Web browsers have a security policy called the same site origin policy, which blocks Web pages from accessing data from another domain. Web sites often work around this policy by having their server request content from another site’s server in the backend, thus circumventing the check within the browser. Figure 4 illustrates this process for a typical mashup site.
In Internet Explorer 8 Beta 2, Web pages can simply make a cross-domain data request within the browser using the new XDomainRequest object, and without server-to-server requests. Figure 5 illustrates a cross-domain request (XDR). XDRs require mutual consent between the Web page and the server. You can initiate a cross-domain request in your Web page by creating an xdomainrequest object off the window object and opening a connection to a particular domain. The browser will request data from the domain’s server by sending an Origin header with the value of the origin. It will only complete the connection if the server responds with an Access-Control-Allow-Origin: * header. This behavior is part of the W3C’s Web Application Working Group’s draft framework on client-side cross-domain communication that the XDomainRequest object integrates with.
It’s important to note that to protect user data, cross-domain requests are anonymous, which means that servers cannot easily find out who is requesting data. As a result, you only want to request and respond with cross-domain data that is not sensitive or personally identifiable.
Compared to cookies, HTML 5 DOM Storage objects provide a much simpler and more flexible global and session storage model for structured data on the client side.
// Creates a new XDR object. xdr = new XDomainRequest(); // Indicates there is an error and the request // cannot be completed. xdr.onerror = alert_error; // The request has reached its timeout. xdr.ontimeout = alert_timeout; // The object has started returning data. xdr.onprogress = alert_progress; // The object is complete. xdr.onload = alert_loaded;
This snippet introduces the XDomainRequest properties and methods.
// Sets the timeout interval. xdr.timeout = timeout; // Gets the content-type header in the request. var content_type = xdr.contentType; // Gets the body of the response. var response = xdr.responseText; // Creates a connection with a domain's server. xdr.open("get", url); // Transmits a data string to the server. xdr.send(); // Terminates a pending send. xdr.abort();
As mentioned previously, XDR has two components: a client side that makes a request for data to a URL across domains, and a server side that responds with the Access-Control-Allow-Origin: * header and the data, which Internet Explorer then makes available to the requesting domain after performing security checks.
The code sample in Listing 6 demonstrates the client-side component of XDR. The sample refers to a fictional server, so you should feel free to use your local machine or a sandbox server to try this out.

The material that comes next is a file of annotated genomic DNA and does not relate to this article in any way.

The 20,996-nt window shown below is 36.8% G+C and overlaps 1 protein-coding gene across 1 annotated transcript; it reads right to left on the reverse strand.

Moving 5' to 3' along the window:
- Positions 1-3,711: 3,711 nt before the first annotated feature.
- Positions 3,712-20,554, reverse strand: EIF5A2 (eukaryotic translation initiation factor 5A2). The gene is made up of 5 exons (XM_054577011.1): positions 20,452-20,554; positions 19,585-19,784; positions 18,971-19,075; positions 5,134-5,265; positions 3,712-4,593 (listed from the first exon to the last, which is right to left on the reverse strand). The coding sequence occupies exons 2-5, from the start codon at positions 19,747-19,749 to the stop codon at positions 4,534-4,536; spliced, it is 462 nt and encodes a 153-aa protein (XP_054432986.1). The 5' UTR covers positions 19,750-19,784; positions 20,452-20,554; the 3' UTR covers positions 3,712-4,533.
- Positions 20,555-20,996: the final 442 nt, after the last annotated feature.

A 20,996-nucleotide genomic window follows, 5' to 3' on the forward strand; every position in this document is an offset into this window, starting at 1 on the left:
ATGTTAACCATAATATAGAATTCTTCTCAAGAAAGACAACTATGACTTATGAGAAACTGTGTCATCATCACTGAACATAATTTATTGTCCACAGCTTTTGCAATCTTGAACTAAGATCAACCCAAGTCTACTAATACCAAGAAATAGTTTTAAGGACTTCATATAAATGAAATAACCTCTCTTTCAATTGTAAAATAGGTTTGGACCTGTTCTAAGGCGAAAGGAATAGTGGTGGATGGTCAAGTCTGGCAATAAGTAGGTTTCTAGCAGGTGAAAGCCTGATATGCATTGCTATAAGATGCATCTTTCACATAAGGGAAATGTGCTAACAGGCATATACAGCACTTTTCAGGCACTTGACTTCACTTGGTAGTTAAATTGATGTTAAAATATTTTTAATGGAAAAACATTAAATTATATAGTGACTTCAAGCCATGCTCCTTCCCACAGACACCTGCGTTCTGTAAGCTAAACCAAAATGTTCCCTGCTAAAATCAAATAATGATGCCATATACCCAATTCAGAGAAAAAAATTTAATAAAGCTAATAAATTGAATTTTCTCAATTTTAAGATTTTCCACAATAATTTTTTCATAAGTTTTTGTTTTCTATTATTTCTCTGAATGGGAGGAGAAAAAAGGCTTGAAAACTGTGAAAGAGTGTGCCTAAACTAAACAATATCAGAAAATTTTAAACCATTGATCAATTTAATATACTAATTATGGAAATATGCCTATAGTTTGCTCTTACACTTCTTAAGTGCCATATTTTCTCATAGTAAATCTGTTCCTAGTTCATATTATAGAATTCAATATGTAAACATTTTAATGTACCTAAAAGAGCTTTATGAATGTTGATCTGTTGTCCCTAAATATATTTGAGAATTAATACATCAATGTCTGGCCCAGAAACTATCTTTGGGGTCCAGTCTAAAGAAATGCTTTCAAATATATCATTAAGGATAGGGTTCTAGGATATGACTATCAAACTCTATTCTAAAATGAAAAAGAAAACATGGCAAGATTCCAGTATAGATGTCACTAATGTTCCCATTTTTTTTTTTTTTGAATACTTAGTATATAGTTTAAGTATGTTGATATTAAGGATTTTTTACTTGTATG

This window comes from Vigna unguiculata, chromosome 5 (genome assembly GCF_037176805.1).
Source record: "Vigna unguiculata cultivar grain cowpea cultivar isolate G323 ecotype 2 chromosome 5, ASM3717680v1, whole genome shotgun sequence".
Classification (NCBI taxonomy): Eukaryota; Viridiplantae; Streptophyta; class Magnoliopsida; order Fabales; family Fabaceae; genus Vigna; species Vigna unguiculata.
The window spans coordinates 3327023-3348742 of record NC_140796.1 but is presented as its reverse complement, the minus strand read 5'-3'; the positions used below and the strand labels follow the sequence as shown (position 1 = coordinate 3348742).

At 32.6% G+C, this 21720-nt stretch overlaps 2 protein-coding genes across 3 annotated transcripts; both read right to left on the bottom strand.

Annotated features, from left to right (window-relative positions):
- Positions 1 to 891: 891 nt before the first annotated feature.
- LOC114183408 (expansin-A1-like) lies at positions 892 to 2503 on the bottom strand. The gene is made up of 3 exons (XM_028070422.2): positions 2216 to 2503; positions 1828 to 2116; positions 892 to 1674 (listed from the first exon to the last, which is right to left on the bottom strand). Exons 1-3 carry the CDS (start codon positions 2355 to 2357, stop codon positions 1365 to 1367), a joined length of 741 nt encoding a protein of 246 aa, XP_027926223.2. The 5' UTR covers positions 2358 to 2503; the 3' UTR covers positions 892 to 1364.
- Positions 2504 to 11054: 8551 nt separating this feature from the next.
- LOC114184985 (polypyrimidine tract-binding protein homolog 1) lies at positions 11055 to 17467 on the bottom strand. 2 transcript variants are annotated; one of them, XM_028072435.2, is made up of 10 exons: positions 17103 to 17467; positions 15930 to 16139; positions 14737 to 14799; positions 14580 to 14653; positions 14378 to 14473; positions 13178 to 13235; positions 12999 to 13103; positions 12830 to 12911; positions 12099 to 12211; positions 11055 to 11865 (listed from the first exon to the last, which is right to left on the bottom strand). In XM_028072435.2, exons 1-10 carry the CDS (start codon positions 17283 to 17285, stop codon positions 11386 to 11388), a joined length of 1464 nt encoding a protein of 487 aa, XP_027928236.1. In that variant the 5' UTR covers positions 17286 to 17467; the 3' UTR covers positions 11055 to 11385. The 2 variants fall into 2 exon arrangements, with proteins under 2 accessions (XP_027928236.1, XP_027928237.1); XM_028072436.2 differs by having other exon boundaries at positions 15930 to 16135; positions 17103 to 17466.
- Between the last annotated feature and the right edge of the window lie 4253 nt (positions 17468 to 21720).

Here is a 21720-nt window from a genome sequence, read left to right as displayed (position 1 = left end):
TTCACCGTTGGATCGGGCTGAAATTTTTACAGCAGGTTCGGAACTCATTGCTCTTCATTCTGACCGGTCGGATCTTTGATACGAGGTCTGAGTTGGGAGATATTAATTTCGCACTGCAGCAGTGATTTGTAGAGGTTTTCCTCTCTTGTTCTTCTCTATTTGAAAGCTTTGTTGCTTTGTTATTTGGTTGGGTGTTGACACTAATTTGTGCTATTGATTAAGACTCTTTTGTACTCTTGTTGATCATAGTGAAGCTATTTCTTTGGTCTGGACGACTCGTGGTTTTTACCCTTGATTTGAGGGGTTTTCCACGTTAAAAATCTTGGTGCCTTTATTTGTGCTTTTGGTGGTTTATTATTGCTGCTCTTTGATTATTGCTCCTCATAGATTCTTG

On the server side, the browser will request data from it by sending an Access-Control-Allow-Origin: * header. It will only complete the connection if the server responds with an Access-Control-Allow-Origin with a value of *.
Cross-document Messaging ("XDM")
As you discovered in the section of this article on XDR, the browser’s same site origin policy blocks Web pages from getting data from other domains. This means that a richer experience is prevented since different domains on a single Web page can’t communicate with each other. Web sites work around this policy by creating nested IFrames and retrieving data transmitted through URLs. Another way Web sites work around this policy is by directly hosting script and other resource files from other domains. This second workaround only allows one-way communication. It is also a security risk because embedded script and resources run with the same privileges as the host Web site and have access to the user’s data like that stored in cookies.
// Posts the message data (text_sent) to the // target URI ("http://www.fourthcoffee.com"). target iframe.contentWindow.postMessage(text_sent, "http://www.fourthcoffee.com"); // Runs myFunction once a message is received. window.attachEvent("onmessage", myFunction);
Take a look at XDM in action to better understand how it works. Listing 7 is a page that sends a message to an IFrame (Listing 8) within the page. In our example, the page in Listing 7 resides on the domain contoso.com and the IFrame in Listing 8 resides on the domain fourthcoffee.com.
XMLHttpRequest timeout support enables you to preset a period of time after which the request will abort and make a new connection available.
You can try this out on your own locally. Just replace both http://www.fourthcoffee.com and http://www.contoso.com with http://localhost (of course, you’ll need to enable IIS (Internet Information Services) first) and place both files in the inetpub folder on your hard drive. What you’ll see looks a lot like Figure 6.
We hope you’ve enjoyed learning about the ways you can develop AJAX applications in a way that’s better and smarter than ever before. If you haven’t downloaded Internet Explorer 8 Beta 2 yet, now’s a great time to do so, and try out the new functionality!